The basal nuclei, sometimes called the basal ganglia, include the caudate nucleus, putamen, and globus pallidus (chapter 8; see fig. 8.11). Often included in this group are other nuclei of the thalamus, subthalamus, substantia nigra, and red nucleus. Acting directly via the rubrospinal tract and indirectly via synapses in the reticular formation and thalamus, the basal nuclei have profound effects on the activity of lower motor neurons.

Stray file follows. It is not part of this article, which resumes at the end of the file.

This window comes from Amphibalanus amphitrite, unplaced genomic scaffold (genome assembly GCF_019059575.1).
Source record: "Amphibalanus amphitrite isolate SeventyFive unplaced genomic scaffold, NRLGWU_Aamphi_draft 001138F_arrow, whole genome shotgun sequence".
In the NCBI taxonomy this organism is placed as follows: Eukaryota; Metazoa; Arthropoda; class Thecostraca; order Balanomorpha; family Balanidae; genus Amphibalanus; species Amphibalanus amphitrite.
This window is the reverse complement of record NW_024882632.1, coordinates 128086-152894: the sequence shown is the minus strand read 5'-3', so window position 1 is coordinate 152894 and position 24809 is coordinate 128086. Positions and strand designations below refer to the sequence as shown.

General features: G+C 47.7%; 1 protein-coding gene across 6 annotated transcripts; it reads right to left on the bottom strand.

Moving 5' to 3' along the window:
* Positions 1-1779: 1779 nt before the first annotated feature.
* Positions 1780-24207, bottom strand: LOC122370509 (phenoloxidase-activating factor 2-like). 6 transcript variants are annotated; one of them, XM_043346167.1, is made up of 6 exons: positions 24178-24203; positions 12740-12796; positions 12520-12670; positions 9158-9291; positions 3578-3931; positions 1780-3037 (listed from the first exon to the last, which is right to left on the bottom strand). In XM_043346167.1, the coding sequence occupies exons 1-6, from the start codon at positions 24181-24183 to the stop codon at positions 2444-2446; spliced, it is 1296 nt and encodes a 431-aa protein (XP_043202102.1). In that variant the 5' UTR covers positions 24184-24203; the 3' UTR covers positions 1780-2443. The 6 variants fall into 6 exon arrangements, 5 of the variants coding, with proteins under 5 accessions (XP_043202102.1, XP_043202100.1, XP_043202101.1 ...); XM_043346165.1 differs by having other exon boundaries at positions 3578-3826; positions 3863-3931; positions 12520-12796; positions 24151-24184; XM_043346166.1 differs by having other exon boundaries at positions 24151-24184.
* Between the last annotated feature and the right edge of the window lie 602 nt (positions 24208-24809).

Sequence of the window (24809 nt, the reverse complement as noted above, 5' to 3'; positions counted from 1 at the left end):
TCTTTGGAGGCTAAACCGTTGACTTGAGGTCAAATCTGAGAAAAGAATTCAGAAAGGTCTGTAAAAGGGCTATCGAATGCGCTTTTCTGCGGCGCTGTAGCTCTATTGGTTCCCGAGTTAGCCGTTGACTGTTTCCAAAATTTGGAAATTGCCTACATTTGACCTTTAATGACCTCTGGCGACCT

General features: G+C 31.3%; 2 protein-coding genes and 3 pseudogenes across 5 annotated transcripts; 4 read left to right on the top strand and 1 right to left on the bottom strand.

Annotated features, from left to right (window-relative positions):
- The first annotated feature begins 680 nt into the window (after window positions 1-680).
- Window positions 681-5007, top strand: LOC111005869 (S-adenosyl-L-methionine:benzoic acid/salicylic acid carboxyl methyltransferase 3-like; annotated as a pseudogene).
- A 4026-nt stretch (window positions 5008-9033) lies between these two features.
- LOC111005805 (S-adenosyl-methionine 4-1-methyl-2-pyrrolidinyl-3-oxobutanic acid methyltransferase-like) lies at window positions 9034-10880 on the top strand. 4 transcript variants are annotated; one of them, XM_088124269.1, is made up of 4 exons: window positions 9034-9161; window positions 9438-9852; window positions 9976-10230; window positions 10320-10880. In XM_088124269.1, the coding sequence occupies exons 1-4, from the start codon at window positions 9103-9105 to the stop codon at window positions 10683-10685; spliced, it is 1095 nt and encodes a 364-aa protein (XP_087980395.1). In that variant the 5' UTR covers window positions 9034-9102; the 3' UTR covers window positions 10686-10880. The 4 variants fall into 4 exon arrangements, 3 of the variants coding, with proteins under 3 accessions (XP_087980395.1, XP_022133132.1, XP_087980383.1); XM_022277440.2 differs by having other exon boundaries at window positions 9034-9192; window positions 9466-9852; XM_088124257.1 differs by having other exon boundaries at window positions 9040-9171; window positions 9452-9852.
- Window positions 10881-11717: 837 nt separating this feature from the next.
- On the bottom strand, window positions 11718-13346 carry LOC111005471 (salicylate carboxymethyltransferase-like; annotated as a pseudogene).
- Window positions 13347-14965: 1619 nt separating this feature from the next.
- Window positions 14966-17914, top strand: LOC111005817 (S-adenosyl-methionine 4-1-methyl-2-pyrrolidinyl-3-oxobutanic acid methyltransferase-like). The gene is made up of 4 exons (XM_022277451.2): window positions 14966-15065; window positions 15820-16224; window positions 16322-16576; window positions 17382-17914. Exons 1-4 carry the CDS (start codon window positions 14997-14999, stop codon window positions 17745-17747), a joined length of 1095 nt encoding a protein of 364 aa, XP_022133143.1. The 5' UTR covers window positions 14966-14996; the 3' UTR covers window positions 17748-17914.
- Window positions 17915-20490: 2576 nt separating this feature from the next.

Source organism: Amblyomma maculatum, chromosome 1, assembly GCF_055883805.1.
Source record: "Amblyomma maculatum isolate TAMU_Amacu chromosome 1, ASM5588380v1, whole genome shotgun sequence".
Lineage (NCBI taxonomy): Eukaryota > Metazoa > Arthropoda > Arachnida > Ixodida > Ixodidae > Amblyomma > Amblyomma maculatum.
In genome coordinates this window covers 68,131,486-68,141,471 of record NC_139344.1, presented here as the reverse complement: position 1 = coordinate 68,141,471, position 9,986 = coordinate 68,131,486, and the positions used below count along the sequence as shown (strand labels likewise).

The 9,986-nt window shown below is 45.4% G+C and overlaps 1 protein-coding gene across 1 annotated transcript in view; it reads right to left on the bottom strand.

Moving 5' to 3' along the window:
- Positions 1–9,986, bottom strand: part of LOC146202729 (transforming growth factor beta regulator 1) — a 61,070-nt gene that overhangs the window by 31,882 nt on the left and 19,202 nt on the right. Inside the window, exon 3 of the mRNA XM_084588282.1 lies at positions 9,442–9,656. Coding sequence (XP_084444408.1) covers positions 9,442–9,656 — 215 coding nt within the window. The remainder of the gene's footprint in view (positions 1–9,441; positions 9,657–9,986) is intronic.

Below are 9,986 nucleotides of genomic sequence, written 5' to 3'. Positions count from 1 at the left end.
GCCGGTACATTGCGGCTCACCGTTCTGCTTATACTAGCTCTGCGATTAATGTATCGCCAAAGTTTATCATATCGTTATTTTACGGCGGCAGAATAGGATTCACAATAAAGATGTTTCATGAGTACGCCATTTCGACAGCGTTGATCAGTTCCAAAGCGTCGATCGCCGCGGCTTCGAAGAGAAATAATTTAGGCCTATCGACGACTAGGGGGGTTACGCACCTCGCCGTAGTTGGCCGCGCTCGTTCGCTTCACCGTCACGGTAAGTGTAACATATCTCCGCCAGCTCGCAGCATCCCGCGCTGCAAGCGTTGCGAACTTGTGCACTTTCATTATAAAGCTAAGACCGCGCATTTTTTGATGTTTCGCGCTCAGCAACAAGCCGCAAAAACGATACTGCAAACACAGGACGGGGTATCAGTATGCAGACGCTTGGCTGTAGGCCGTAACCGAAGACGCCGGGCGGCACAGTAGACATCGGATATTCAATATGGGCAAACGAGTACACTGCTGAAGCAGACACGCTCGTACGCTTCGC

In particular, through their synapses in the reticular formation, the basal nuclei exert an inhibitory influence on the activity of lower motor neurons. Damage to the basal nuclei thus results in increased muscle tone, as previously described. People with such damage display akinesia, lack of desire to use the affected limb, and chorea, sudden and uncontrolled random movements (table 12.8).
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